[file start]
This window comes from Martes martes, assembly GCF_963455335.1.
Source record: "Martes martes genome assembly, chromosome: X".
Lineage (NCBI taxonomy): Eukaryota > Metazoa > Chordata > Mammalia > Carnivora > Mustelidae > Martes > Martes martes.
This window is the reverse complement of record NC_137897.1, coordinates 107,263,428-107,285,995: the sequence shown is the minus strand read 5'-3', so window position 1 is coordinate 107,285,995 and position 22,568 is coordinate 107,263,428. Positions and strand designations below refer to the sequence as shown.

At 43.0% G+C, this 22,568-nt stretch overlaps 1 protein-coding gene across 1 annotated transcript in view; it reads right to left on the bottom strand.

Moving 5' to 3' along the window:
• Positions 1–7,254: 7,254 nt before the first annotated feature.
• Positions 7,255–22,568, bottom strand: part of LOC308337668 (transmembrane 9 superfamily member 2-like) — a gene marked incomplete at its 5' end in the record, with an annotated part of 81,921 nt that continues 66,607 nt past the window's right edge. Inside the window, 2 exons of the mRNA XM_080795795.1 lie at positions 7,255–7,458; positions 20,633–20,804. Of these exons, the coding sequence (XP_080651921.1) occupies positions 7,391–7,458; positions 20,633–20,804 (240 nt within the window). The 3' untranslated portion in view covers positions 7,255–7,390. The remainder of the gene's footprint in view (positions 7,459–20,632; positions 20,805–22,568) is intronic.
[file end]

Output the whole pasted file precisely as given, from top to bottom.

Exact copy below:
This window comes from Martes martes, assembly GCF_963455335.1.
Source record: "Martes martes genome assembly, chromosome: X".
Lineage (NCBI taxonomy): Eukaryota > Metazoa > Chordata > Mammalia > Carnivora > Mustelidae > Martes > Martes martes.
This window is the reverse complement of record NC_137897.1, coordinates 107,263,428-107,285,995: the sequence shown is the minus strand read 5'-3', so window position 1 is coordinate 107,285,995 and position 22,568 is coordinate 107,263,428. Positions and strand designations below refer to the sequence as shown.

At 43.0% G+C, this 22,568-nt stretch overlaps 1 protein-coding gene across 1 annotated transcript in view; it reads right to left on the bottom strand.

Moving 5' to 3' along the window:
• Positions 1–7,254: 7,254 nt before the first annotated feature.
• Positions 7,255–22,568, bottom strand: part of LOC308337668 (transmembrane 9 superfamily member 2-like) — a gene marked incomplete at its 5' end in the record, with an annotated part of 81,921 nt that continues 66,607 nt past the window's right edge. Inside the window, 2 exons of the mRNA XM_080795795.1 lie at positions 7,255–7,458; positions 20,633–20,804. Of these exons, the coding sequence (XP_080651921.1) occupies positions 7,391–7,458; positions 20,633–20,804 (240 nt within the window). The 3' untranslated portion in view covers positions 7,255–7,390. The remainder of the gene's footprint in view (positions 7,459–20,632; positions 20,805–22,568) is intronic.